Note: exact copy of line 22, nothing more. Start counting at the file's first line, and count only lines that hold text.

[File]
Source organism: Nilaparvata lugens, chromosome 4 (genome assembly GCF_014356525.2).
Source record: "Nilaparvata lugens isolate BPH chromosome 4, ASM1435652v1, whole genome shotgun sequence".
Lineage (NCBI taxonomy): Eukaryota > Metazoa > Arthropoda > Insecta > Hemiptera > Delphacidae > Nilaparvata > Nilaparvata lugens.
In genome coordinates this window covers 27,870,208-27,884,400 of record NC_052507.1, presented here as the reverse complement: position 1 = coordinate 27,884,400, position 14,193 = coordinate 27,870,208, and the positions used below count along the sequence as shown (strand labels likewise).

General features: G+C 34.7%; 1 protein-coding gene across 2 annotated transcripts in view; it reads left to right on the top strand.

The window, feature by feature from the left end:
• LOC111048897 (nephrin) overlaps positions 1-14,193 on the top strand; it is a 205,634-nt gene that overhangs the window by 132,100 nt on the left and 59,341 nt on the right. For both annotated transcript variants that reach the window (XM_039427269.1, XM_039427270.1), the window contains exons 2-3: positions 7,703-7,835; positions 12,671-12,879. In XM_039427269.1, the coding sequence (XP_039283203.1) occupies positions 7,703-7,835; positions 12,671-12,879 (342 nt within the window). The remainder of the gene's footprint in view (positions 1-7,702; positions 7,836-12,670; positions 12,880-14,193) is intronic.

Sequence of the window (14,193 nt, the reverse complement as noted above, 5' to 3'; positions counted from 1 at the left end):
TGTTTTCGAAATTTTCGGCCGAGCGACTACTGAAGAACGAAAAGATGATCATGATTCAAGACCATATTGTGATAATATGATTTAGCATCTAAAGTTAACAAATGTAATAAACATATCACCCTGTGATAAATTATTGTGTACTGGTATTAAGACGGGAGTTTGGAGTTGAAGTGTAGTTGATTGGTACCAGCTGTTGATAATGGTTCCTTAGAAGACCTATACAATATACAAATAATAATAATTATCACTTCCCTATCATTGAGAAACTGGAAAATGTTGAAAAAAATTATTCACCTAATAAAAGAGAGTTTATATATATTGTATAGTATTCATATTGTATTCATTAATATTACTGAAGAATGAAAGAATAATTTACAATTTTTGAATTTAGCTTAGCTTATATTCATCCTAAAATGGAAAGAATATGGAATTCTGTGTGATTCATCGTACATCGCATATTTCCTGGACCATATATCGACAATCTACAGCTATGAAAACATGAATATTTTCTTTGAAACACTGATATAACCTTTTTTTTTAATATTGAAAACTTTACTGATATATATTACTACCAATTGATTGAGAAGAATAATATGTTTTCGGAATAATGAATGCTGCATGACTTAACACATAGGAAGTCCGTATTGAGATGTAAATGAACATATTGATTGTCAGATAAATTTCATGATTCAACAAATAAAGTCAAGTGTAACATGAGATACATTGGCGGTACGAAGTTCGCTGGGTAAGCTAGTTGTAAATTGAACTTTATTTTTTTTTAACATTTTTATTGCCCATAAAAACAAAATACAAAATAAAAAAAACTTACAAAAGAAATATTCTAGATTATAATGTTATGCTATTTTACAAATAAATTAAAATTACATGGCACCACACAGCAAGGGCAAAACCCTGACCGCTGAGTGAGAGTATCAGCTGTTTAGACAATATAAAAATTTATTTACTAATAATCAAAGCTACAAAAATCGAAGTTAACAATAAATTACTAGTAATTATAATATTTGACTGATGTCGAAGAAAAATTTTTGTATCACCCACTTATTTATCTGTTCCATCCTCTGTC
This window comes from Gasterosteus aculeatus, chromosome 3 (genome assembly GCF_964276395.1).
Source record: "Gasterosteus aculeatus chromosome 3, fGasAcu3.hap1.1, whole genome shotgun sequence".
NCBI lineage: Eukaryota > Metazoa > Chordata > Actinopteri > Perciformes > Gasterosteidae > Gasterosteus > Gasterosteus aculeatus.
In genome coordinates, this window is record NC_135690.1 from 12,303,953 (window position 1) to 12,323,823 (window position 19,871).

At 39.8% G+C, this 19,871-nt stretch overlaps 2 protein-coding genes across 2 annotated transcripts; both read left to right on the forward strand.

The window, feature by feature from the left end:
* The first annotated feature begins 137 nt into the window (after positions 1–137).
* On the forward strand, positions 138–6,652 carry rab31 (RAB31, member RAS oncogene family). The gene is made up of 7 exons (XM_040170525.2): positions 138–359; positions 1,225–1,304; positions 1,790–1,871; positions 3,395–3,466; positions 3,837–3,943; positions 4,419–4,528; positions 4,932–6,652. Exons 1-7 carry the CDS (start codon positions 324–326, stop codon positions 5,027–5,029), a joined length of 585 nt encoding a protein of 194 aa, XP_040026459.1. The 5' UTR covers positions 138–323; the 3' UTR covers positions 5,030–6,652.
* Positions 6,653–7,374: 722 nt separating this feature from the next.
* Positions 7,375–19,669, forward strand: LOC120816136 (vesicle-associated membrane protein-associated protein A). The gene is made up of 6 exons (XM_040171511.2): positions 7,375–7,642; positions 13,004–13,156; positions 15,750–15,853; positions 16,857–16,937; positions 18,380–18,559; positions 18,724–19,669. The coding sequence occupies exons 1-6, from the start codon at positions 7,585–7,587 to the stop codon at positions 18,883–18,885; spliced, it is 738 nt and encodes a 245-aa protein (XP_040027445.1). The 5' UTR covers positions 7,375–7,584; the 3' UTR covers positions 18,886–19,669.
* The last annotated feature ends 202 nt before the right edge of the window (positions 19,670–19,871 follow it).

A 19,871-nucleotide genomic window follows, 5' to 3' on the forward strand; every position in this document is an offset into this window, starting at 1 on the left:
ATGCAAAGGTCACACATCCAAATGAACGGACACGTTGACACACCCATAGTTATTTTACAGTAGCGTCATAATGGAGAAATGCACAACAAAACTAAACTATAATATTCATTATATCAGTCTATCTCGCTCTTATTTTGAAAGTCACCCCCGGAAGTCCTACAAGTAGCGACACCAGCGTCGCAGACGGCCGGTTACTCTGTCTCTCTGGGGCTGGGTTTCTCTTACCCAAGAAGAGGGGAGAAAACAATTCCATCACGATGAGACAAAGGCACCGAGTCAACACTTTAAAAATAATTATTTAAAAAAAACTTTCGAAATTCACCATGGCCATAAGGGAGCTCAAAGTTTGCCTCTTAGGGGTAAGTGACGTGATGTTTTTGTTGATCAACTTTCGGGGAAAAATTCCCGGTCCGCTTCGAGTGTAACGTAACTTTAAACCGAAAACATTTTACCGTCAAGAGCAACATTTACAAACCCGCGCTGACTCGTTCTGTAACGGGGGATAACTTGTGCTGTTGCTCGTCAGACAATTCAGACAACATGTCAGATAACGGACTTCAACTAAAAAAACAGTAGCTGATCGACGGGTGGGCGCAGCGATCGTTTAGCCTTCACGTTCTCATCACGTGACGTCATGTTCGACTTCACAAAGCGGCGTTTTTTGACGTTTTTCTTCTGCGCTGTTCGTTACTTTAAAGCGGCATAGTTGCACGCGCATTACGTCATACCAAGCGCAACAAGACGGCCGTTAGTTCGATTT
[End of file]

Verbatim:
ATGCAAAGGTCACACATCCAAATGAACGGACACGTTGACACACCCATAGTTATTTTACAGTAGCGTCATAATGGAGAAATGCACAACAAAACTAAACTATAATATTCATTATATCAGTCTATCTCGCTCTTATTTTGAAAGTCACCCCCGGAAGTCCTACAAGTAGCGACACCAGCGTCGCAGACGGCCGGTTACTCTGTCTCTCTGGGGCTGGGTTTCTCTTACCCAAGAAGAGGGGAGAAAACAATTCCATCACGATGAGACAAAGGCACCGAGTCAACACTTTAAAAATAATTATTTAAAAAAAACTTTCGAAATTCACCATGGCCATAAGGGAGCTCAAAGTTTGCCTCTTAGGGGTAAGTGACGTGATGTTTTTGTTGATCAACTTTCGGGGAAAAATTCCCGGTCCGCTTCGAGTGTAACGTAACTTTAAACCGAAAACATTTTACCGTCAAGAGCAACATTTACAAACCCGCGCTGACTCGTTCTGTAACGGGGGATAACTTGTGCTGTTGCTCGTCAGACAATTCAGACAACATGTCAGATAACGGACTTCAACTAAAAAAACAGTAGCTGATCGACGGGTGGGCGCAGCGATCGTTTAGCCTTCACGTTCTCATCACGTGACGTCATGTTCGACTTCACAAAGCGGCGTTTTTTGACGTTTTTCTTCTGCGCTGTTCGTTACTTTAAAGCGGCATAGTTGCACGCGCATTACGTCATACCAAGCGCAACAAGACGGCCGTTAGTTCGATTT